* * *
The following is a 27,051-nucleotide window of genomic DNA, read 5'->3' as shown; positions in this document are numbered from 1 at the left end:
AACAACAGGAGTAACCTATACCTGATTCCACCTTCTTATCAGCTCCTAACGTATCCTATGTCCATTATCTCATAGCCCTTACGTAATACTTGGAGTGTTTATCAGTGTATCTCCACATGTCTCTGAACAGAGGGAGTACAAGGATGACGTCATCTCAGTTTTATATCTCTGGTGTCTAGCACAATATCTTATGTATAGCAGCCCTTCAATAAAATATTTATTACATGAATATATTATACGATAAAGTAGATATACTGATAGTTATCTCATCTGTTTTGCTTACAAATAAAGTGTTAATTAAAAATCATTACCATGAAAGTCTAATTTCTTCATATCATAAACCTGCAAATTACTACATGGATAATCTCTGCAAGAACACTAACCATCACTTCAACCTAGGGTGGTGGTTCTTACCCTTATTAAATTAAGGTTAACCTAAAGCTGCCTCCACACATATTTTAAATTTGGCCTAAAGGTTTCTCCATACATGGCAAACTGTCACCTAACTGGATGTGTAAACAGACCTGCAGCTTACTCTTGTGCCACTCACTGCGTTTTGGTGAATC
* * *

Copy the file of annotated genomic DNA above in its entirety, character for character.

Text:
The following is a 27,051-nucleotide window of genomic DNA, read 5'->3' as shown; positions in this document are numbered from 1 at the left end:
AACAACAGGAGTAACCTATACCTGATTCCACCTTCTTATCAGCTCCTAACGTATCCTATGTCCATTATCTCATAGCCCTTACGTAATACTTGGAGTGTTTATCAGTGTATCTCCACATGTCTCTGAACAGAGGGAGTACAAGGATGACGTCATCTCAGTTTTATATCTCTGGTGTCTAGCACAATATCTTATGTATAGCAGCCCTTCAATAAAATATTTATTACATGAATATATTATACGATAAAGTAGATATACTGATAGTTATCTCATCTGTTTTGCTTACAAATAAAGTGTTAATTAAAAATCATTACCATGAAAGTCTAATTTCTTCATATCATAAACCTGCAAATTACTACATGGATAATCTCTGCAAGAACACTAACCATCACTTCAACCTAGGGTGGTGGTTCTTACCCTTATTAAATTAAGGTTAACCTAAAGCTGCCTCCACACATATTTTAAATTTGGCCTAAAGGTTTCTCCATACATGGCAAACTGTCACCTAACTGGATGTGTAAACAGACCTGCAGCTTACTCTTGTGCCACTCACTGCGTTTTGGTGAATC